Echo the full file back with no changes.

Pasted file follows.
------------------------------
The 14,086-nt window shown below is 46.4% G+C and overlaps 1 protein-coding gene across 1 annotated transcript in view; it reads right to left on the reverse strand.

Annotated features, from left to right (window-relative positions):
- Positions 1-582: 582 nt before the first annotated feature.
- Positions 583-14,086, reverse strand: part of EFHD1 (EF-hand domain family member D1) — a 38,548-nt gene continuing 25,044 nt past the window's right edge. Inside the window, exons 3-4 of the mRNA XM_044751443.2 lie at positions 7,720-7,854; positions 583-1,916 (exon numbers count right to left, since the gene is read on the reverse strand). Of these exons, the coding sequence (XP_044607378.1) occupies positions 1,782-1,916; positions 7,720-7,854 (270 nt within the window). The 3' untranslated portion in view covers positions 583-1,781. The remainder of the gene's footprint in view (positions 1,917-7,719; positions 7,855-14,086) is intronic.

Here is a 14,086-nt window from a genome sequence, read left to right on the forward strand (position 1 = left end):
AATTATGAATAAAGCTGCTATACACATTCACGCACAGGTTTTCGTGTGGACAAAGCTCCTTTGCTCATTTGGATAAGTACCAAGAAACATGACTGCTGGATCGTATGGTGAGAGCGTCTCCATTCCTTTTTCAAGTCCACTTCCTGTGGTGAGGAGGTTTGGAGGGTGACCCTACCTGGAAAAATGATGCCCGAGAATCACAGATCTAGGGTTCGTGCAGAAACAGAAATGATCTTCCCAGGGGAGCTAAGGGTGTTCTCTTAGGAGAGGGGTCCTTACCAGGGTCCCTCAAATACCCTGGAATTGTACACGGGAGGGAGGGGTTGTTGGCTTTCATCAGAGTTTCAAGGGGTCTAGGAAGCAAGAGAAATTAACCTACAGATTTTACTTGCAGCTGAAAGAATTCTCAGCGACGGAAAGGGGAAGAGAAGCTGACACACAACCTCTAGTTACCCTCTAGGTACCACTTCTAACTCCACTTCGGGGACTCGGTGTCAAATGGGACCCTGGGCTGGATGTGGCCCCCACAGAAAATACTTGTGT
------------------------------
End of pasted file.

The 14,086-nt window shown below is 46.4% G+C and overlaps 1 protein-coding gene across 1 annotated transcript in view; it reads right to left on the reverse strand.

Annotated features, from left to right (window-relative positions):
- Positions 1-582: 582 nt before the first annotated feature.
- Positions 583-14,086, reverse strand: part of EFHD1 (EF-hand domain family member D1) — a 38,548-nt gene continuing 25,044 nt past the window's right edge. Inside the window, exons 3-4 of the mRNA XM_044751443.2 lie at positions 7,720-7,854; positions 583-1,916 (exon numbers count right to left, since the gene is read on the reverse strand). Of these exons, the coding sequence (XP_044607378.1) occupies positions 1,782-1,916; positions 7,720-7,854 (270 nt within the window). The 3' untranslated portion in view covers positions 583-1,781. The remainder of the gene's footprint in view (positions 1,917-7,719; positions 7,855-14,086) is intronic.

Here is a 14,086-nt window from a genome sequence, read left to right on the forward strand (position 1 = left end):
AATTATGAATAAAGCTGCTATACACATTCACGCACAGGTTTTCGTGTGGACAAAGCTCCTTTGCTCATTTGGATAAGTACCAAGAAACATGACTGCTGGATCGTATGGTGAGAGCGTCTCCATTCCTTTTTCAAGTCCACTTCCTGTGGTGAGGAGGTTTGGAGGGTGACCCTACCTGGAAAAATGATGCCCGAGAATCACAGATCTAGGGTTCGTGCAGAAACAGAAATGATCTTCCCAGGGGAGCTAAGGGTGTTCTCTTAGGAGAGGGGTCCTTACCAGGGTCCCTCAAATACCCTGGAATTGTACACGGGAGGGAGGGGTTGTTGGCTTTCATCAGAGTTTCAAGGGGTCTAGGAAGCAAGAGAAATTAACCTACAGATTTTACTTGCAGCTGAAAGAATTCTCAGCGACGGAAAGGGGAAGAGAAGCTGACACACAACCTCTAGTTACCCTCTAGGTACCACTTCTAACTCCACTTCGGGGACTCGGTGTCAAATGGGACCCTGGGCTGGATGTGGCCCCCACAGAAAATACTTGTGT